Gonzalez and Baker spare no punches in final debate

Massachusetts Governor Charlie Baker and opponent Jay Gonzalez square off in their final debate. Pool Photo/John Blanding, Boston Globe

By Jordan Kimmel
BU News Service

Republican incumbent Governor Charlie Baker and his Democratic challenger, Jay Gonzalez, squared off in an hour-long debate Thursday night, sparing no punches on issues such as infrastructure investment, gun safety and climate change.

Gonzalez, who was the state’s top budget official under former Democratic Gov. Deval Patrick, looks to be a longshot to win with some polls showing him trailing the incumbent governor by more than 40 points. The heated discussion, which was the final of three debates, was hosted and televised live by WCVB-TV and moderated by WCVB anchor Maria Stephanos and WBUR-FM’s Bob Oakes.

Gonzalez worked to make up ground by trying to connect Baker with Republican candidates who support Donald Trump such as Senate candidate Geoff Diehl and GOP candidate Jay McMahon.

When he was asked a question about the recent shooting at Pittsburgh’s Tree of Life Congregation last week that left 11 people dead, Gonzalez criticized Baker — a Republican who has denounced Trump in the past — for not speaking out convincingly enough against the president.

“The tragedy in Pittsburgh was a despicable act of hate and violence and our president is inciting this type of conduct with his hatful and divisive language so we need public leaders who are going to stand up forcefully against it,” Gonzalez said. “I don’t think [Baker has] done enough in speaking out against our president.”

Mike Anmuth, 35, of Newton, said he voted for Jay Gonzalez based on the Republican candidates Baker chose to endorse.

“I think Charlie Baker is a great governor, but in recent news, he was endorsing more Republicans,” Anmuth said. “I just think there needs to be a change from the top to the bottom in leadership just so we can get some stuff done and not have quite as much rhetoric as we do now.”

Baker, meanwhile, said he didn’t vote for Trump in 2016 and doesn’t plan to vote for him should he bid for reelection.

“I’ve stood up and spoken out against the president on numerous occasions because his language in many cases is destructive and appalling,” Baker said. “Most people know where I’m coming from with respect to the president.”

Baker also repeatedly disparaged Gonzalez — who has a plan to raise $3 billion in extra revenue by taxing the endowments of the state’s wealthiest colleges and universities — for wanting to do too much in the Commonwealth without the funds to pay for it.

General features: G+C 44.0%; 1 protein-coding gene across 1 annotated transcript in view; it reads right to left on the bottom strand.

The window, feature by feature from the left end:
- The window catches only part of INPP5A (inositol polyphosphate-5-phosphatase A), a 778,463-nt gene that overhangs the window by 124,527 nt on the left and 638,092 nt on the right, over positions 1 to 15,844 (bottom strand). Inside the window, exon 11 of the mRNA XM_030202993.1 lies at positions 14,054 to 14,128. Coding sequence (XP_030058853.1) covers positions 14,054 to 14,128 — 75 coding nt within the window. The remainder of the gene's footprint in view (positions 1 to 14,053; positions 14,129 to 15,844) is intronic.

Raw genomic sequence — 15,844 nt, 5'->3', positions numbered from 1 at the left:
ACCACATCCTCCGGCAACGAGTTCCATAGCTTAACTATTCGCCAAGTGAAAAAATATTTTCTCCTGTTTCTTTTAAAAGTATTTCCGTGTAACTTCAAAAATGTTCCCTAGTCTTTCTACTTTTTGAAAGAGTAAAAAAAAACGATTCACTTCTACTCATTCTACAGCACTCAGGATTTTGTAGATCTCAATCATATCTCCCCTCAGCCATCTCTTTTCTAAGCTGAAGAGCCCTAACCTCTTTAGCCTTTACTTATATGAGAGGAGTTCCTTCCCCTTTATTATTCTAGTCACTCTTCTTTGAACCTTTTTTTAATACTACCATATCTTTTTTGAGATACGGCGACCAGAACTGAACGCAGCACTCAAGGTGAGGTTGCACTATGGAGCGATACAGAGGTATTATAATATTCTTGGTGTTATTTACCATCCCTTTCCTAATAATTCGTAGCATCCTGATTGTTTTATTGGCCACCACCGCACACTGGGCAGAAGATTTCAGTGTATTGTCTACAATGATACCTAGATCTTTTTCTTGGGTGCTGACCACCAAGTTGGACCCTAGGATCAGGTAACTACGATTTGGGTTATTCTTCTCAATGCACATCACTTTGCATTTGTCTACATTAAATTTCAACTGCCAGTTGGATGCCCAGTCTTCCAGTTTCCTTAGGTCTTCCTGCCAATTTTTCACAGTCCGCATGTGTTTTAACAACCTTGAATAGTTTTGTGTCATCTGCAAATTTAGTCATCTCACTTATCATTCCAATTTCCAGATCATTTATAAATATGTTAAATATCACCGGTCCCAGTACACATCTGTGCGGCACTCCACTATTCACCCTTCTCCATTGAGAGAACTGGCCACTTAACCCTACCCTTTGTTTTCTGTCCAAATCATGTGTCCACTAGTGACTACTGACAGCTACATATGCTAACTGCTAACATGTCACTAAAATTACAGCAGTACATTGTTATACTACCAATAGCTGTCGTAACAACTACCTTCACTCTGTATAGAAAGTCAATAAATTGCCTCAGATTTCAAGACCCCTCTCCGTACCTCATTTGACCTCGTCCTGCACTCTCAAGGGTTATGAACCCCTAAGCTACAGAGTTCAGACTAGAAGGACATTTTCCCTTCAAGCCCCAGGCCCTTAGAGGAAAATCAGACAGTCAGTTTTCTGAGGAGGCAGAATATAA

“It’s so dishonest to say to the people that he can fund the North-South Rail Link, that he can fund east-west, the Blue Line, that he can fund the Red Line expansion,” Baker said. “These are tens of billions of dollars in projects for which he’s offering plans that, many of which don’t start until four years from now to generate any revenue.”

Gonzalez countered by saying Baker lacks even a passable blueprint going forward.

“It is $3 billion more than zero, which is his plan,” Gonzalez said. “This is a big difference between Governor Baker and myself — I had a specific proposal.”

Both candidates also outlined their pitches to increase housing opportunities despite sky-high prices, bring internet broadband to lacking neighborhoods in western Massachusetts and increase dependence on renewable energy.

Gonzalez, during his final remarks, said Baker isn’t doing as admirable of a job as his voters are led to believe.

“When I ask [Baker supporters] why they think so, the answer is never that he’s doing a great job fixing our transportation system or making progress on some other issue that affects people’s lives,” Gonzalez said. “It’s usually something like, ‘He seems nice, and I’m really glad he’s not one of those crazy right-wing extremists.’”

In his closing comments, Baker not only applauded the state of the Commonwealth under his watch, but he also thanked his voters.

“One of the things we pledged to do when we took office was that we would work together with our colleagues in local government and in state government to move this commonwealth forward,” Baker said. “Our economy is booming, our schools are terrific, but the final thing I want to say tonight is that our people are great and I hope you give us a chance to continue the work we’re doing on Nov. 6.”

Peter Decotis, assistant director of career development at Boston University’s Questrom School of Business, said he’s followed the mayoral race closely and believes Baker’s glowing popularity will give him the victory on Tuesday.

“I like the idea of a progressive government and doing things that can help people,” Decotis said. “That being said, I think Jay Gonzalez has a lot of great ideas, but Charlie Baker is so popular with everyone and he’s such a moderate guy that I think enough people will vote for him.”

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